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Mike Vrabel Lost a Power Struggle in Tennessee. Another Team Can Win by Hiring Him.

The 2024 NFL coaching carousel got a surprise addition when the Titans fired their coach two days into their offseason. Vrabel now becomes the league’s hottest coaching candidate, while the Titans start rebuilding.

Getty Images/Ringer illustration

On the night of the first round of the 2022 NFL draft, the Tennessee Titans made a choice about who they wanted to be. Then-GM Jon Robinson traded away star receiver A.J. Brown, whom the team had lowballed in contract talks and failed to reach an agreement with, to the Eagles in exchange for the 18th pick. The Titans then used that pick to draft Brown’s replacement, Treylon Burks. The move was a high-profile microcosm of that offseason’s philosophy in Tennessee. The Titans, who also received a third-rounder in the Brown deal, were coming off a campaign in which they had been the no. 1 seed in the AFC, but instead of trying to hang on to the nucleus of that team and remain competitive for as long as possible, the Titans decided they wanted to get younger and cheaper at key positions.

This was, in most ways, an act of responsible team building. The 2021 Titans had not been as good as their 12-5 record indicated, and cornerstone players like quarterback Ryan Tannehill and running back Derrick Henry were only getting older. Good GMing often means tolerating a little short-term pain for long-term gain. It’s called rebuilding.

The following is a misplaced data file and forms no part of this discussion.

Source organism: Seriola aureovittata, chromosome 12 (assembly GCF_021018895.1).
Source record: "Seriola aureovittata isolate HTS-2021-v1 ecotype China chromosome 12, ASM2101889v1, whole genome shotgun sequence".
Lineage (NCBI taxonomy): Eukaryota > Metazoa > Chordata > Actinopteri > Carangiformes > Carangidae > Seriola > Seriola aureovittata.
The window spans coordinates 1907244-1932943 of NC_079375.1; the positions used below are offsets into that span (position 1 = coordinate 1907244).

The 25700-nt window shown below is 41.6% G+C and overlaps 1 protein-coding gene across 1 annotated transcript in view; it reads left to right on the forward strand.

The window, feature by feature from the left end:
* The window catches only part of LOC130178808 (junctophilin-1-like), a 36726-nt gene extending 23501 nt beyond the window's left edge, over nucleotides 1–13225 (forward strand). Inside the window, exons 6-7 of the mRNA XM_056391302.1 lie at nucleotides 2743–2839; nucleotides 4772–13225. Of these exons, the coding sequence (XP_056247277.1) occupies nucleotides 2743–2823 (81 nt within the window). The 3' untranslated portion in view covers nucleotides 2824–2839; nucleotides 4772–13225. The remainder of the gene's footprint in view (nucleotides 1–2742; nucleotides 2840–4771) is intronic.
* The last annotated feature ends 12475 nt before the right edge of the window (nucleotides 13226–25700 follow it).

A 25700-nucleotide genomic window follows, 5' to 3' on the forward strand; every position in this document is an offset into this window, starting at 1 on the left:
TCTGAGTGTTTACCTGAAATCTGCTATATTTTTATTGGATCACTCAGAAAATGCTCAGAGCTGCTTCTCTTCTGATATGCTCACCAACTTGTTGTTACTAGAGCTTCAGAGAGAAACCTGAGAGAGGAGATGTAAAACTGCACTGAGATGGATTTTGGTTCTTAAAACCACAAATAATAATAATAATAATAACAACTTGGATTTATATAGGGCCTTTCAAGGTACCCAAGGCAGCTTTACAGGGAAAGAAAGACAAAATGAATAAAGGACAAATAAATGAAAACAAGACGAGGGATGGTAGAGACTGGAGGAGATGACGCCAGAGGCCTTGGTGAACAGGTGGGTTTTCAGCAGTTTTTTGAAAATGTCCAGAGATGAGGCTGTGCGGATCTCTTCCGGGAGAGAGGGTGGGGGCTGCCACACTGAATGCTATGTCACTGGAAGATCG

There was just one problem: Head coach Mike Vrabel never appeared to be sold on the plan. And now, he’s gone.

On Tuesday, Titans owner Amy Adams Strunk fired Vrabel, the first major surprise turn on the 2024 NFL coaching carousel. Based on Vrabel’s job performance, the move is hard to explain—he had a 56-48 record in six seasons in Tennessee and had made three playoff appearances. His teams had a reputation for being tough and physical and outperforming expectations. He’d helped resurrect Tannehill’s career. His only two losing seasons—granted, they were the last two—coincided with awful injury luck. His teams were good enough to justify moves like signing receiver DeAndre Hopkins before this season.

He staved off the rebuild as long as possible. But at some point, it seems, based on the Titans’ recent decision-making and messaging on Tuesday, it became Vrabel or the rebuild. And the rebuild won.

In her statement announcing the firing, beyond generally thanking Vrabel for his work and wishing him well, Strunk spent a lot of time talking about the Titans’ organizational chart.

“As the NFL continues to innovate and evolve, I believe the teams best positioned for sustained success will be those who empower an aligned and collaborative team across all football functions,” the statement read. “Last year, we began a shift in our approach to football leadership and made several changes to our personnel to advance that plan. As I continued to assess the state of our team, I arrived at the conclusion that the team would also benefit from the fresh approach and perspective of a new coaching staff.”